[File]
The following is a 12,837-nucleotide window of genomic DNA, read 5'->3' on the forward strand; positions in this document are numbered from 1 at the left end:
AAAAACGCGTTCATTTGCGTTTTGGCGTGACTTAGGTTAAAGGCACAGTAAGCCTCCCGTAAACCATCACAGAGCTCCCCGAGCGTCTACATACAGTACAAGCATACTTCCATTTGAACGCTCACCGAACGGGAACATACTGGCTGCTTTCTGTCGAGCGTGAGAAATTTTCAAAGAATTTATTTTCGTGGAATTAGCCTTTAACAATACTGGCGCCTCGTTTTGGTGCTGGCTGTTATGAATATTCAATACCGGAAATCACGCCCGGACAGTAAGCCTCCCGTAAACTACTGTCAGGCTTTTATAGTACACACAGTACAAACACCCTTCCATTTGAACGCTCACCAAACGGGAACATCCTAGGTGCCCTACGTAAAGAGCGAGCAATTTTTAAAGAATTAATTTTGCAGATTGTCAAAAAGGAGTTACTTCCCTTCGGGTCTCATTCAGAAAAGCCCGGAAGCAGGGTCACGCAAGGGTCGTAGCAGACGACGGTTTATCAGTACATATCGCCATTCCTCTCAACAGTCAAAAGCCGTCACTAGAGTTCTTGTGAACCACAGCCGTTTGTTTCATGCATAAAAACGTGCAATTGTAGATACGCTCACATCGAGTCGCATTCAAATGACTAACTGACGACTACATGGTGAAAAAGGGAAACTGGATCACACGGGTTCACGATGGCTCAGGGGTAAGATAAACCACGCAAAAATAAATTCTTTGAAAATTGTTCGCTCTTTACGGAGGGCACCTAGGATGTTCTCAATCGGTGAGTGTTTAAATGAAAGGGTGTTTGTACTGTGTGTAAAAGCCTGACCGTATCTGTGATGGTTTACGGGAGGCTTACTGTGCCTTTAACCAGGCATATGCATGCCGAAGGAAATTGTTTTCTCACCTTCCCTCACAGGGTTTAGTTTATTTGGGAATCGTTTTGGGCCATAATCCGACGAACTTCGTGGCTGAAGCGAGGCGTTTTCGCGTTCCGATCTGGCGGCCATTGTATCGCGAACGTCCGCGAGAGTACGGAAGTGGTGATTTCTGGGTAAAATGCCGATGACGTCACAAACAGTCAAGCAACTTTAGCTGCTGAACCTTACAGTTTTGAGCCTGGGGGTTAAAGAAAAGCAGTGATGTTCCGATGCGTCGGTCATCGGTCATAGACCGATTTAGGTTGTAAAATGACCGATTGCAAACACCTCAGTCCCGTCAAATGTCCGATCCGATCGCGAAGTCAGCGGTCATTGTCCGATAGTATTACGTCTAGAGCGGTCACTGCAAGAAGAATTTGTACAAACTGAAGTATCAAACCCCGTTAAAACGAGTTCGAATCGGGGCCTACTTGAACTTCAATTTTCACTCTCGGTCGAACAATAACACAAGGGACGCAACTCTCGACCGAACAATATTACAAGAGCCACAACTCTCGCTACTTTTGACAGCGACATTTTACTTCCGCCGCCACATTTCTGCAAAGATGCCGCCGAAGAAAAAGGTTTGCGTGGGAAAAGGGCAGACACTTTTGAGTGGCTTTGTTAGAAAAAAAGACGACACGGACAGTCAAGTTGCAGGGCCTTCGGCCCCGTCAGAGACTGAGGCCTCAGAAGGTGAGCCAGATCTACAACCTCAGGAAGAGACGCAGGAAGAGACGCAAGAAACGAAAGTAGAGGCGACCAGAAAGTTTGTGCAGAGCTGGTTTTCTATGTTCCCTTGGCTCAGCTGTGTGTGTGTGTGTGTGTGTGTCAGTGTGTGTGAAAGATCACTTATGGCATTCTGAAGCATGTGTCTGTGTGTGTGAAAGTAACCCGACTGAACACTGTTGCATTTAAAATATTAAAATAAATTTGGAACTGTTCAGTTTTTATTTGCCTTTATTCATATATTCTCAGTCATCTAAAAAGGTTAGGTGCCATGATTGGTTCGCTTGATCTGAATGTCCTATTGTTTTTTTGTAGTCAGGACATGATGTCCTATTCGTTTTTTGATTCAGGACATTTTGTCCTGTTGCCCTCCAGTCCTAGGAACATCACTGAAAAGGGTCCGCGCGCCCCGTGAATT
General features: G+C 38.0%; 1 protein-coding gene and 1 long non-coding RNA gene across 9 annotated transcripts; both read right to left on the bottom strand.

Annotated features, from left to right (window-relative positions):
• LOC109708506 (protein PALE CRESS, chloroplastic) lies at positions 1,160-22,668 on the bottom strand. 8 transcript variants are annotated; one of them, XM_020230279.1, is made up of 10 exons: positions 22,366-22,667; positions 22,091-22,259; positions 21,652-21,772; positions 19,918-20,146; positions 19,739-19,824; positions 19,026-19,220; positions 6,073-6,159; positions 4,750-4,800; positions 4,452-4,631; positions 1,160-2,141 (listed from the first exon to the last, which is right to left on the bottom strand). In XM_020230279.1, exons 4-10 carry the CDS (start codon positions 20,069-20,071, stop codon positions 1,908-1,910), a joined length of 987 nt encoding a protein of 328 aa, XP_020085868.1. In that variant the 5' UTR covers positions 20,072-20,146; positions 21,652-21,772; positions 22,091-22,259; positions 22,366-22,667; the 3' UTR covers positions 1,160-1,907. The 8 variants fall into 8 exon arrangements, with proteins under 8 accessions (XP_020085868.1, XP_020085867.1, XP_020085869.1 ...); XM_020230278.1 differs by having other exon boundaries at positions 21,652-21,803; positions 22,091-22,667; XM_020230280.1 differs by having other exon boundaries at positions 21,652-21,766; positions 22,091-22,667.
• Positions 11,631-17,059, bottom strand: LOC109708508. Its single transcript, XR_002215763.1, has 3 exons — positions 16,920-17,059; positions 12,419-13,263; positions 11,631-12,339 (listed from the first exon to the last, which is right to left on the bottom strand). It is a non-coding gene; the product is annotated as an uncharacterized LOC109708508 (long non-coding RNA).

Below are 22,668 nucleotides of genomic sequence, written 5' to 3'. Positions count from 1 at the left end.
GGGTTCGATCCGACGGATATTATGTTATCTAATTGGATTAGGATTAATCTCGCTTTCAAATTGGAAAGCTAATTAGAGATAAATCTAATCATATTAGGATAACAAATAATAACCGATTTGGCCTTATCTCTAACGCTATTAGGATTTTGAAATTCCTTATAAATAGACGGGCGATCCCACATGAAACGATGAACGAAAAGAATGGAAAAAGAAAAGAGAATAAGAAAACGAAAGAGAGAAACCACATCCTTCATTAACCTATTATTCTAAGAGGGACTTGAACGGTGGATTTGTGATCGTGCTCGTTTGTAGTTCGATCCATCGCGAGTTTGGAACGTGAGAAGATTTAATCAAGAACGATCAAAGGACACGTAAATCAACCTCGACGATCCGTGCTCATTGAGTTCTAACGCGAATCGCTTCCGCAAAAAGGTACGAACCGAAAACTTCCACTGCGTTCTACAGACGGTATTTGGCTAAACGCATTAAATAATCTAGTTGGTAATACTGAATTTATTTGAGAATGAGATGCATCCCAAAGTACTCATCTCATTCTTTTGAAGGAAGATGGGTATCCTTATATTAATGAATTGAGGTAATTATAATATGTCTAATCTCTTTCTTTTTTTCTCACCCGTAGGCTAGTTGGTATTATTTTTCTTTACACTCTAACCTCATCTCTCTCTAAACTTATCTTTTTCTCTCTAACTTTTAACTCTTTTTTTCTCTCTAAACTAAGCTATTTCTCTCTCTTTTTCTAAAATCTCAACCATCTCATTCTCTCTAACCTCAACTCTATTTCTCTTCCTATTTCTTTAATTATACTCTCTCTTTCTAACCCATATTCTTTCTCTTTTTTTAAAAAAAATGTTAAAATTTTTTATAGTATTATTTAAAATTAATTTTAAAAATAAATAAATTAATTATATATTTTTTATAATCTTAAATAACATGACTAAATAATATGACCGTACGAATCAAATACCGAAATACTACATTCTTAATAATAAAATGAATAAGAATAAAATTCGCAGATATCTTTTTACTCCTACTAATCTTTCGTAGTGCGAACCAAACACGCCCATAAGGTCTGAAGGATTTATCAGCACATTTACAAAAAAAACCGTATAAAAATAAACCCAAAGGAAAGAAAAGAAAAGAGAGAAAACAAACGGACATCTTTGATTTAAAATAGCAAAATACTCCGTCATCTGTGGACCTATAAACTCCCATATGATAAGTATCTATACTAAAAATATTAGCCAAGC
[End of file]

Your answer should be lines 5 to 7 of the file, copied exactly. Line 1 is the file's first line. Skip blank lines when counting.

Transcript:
• LOC109708506 (protein PALE CRESS, chloroplastic) lies at positions 1,160-22,668 on the bottom strand. 8 transcript variants are annotated; one of them, XM_020230279.1, is made up of 10 exons: positions 22,366-22,667; positions 22,091-22,259; positions 21,652-21,772; positions 19,918-20,146; positions 19,739-19,824; positions 19,026-19,220; positions 6,073-6,159; positions 4,750-4,800; positions 4,452-4,631; positions 1,160-2,141 (listed from the first exon to the last, which is right to left on the bottom strand). In XM_020230279.1, exons 4-10 carry the CDS (start codon positions 20,069-20,071, stop codon positions 1,908-1,910), a joined length of 987 nt encoding a protein of 328 aa, XP_020085868.1. In that variant the 5' UTR covers positions 20,072-20,146; positions 21,652-21,772; positions 22,091-22,259; positions 22,366-22,667; the 3' UTR covers positions 1,160-1,907. The 8 variants fall into 8 exon arrangements, with proteins under 8 accessions (XP_020085868.1, XP_020085867.1, XP_020085869.1 ...); XM_020230278.1 differs by having other exon boundaries at positions 21,652-21,803; positions 22,091-22,667; XM_020230280.1 differs by having other exon boundaries at positions 21,652-21,766; positions 22,091-22,667.
• Positions 11,631-17,059, bottom strand: LOC109708508. Its single transcript, XR_002215763.1, has 3 exons — positions 16,920-17,059; positions 12,419-13,263; positions 11,631-12,339 (listed from the first exon to the last, which is right to left on the bottom strand). It is a non-coding gene; the product is annotated as an uncharacterized LOC109708508 (long non-coding RNA).

Below are 22,668 nucleotides of genomic sequence, written 5' to 3'. Positions count from 1 at the left end.